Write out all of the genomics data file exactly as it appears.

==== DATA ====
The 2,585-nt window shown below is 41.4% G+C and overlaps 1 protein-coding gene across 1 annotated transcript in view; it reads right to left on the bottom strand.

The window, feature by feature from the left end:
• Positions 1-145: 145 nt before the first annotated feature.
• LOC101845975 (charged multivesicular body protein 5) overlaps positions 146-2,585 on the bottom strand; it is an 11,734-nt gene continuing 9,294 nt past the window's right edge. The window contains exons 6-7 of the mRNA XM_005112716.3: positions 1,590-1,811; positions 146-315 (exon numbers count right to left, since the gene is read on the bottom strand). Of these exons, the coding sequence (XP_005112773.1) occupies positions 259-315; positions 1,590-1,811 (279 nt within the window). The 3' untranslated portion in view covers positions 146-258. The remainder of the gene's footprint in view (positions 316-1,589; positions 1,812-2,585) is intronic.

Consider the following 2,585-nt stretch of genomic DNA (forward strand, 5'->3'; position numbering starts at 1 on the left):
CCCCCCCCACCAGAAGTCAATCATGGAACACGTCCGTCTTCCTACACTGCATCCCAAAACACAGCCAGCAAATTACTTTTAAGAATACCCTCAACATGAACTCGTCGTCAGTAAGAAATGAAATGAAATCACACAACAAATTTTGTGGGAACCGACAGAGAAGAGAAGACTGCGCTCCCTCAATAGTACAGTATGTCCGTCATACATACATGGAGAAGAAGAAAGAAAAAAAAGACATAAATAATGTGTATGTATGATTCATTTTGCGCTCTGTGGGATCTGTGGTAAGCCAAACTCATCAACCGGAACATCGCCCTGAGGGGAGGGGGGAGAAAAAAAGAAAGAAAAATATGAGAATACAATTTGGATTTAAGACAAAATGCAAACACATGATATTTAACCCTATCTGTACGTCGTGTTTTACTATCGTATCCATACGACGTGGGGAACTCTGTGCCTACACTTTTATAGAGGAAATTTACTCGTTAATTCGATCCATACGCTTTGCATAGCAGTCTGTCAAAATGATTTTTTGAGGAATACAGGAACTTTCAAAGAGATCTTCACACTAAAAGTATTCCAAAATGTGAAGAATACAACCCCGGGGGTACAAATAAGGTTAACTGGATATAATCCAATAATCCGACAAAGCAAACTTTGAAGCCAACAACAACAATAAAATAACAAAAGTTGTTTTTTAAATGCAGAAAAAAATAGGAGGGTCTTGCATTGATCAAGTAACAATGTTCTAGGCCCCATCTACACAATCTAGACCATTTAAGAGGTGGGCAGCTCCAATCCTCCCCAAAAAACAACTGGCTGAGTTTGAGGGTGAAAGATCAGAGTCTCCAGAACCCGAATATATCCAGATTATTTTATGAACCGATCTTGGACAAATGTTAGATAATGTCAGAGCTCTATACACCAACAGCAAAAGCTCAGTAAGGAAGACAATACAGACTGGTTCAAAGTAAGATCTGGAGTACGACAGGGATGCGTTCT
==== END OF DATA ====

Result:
The 2,585-nt window shown below is 41.4% G+C and overlaps 1 protein-coding gene across 1 annotated transcript in view; it reads right to left on the bottom strand.

The window, feature by feature from the left end:
• Positions 1-145: 145 nt before the first annotated feature.
• LOC101845975 (charged multivesicular body protein 5) overlaps positions 146-2,585 on the bottom strand; it is an 11,734-nt gene continuing 9,294 nt past the window's right edge. The window contains exons 6-7 of the mRNA XM_005112716.3: positions 1,590-1,811; positions 146-315 (exon numbers count right to left, since the gene is read on the bottom strand). Of these exons, the coding sequence (XP_005112773.1) occupies positions 259-315; positions 1,590-1,811 (279 nt within the window). The 3' untranslated portion in view covers positions 146-258. The remainder of the gene's footprint in view (positions 316-1,589; positions 1,812-2,585) is intronic.

Consider the following 2,585-nt stretch of genomic DNA (forward strand, 5'->3'; position numbering starts at 1 on the left):
CCCCCCCCACCAGAAGTCAATCATGGAACACGTCCGTCTTCCTACACTGCATCCCAAAACACAGCCAGCAAATTACTTTTAAGAATACCCTCAACATGAACTCGTCGTCAGTAAGAAATGAAATGAAATCACACAACAAATTTTGTGGGAACCGACAGAGAAGAGAAGACTGCGCTCCCTCAATAGTACAGTATGTCCGTCATACATACATGGAGAAGAAGAAAGAAAAAAAAGACATAAATAATGTGTATGTATGATTCATTTTGCGCTCTGTGGGATCTGTGGTAAGCCAAACTCATCAACCGGAACATCGCCCTGAGGGGAGGGGGGAGAAAAAAAGAAAGAAAAATATGAGAATACAATTTGGATTTAAGACAAAATGCAAACACATGATATTTAACCCTATCTGTACGTCGTGTTTTACTATCGTATCCATACGACGTGGGGAACTCTGTGCCTACACTTTTATAGAGGAAATTTACTCGTTAATTCGATCCATACGCTTTGCATAGCAGTCTGTCAAAATGATTTTTTGAGGAATACAGGAACTTTCAAAGAGATCTTCACACTAAAAGTATTCCAAAATGTGAAGAATACAACCCCGGGGGTACAAATAAGGTTAACTGGATATAATCCAATAATCCGACAAAGCAAACTTTGAAGCCAACAACAACAATAAAATAACAAAAGTTGTTTTTTAAATGCAGAAAAAAATAGGAGGGTCTTGCATTGATCAAGTAACAATGTTCTAGGCCCCATCTACACAATCTAGACCATTTAAGAGGTGGGCAGCTCCAATCCTCCCCAAAAAACAACTGGCTGAGTTTGAGGGTGAAAGATCAGAGTCTCCAGAACCCGAATATATCCAGATTATTTTATGAACCGATCTTGGACAAATGTTAGATAATGTCAGAGCTCTATACACCAACAGCAAAAGCTCAGTAAGGAAGACAATACAGACTGGTTCAAAGTAAGATCTGGAGTACGACAGGGATGCGTTCT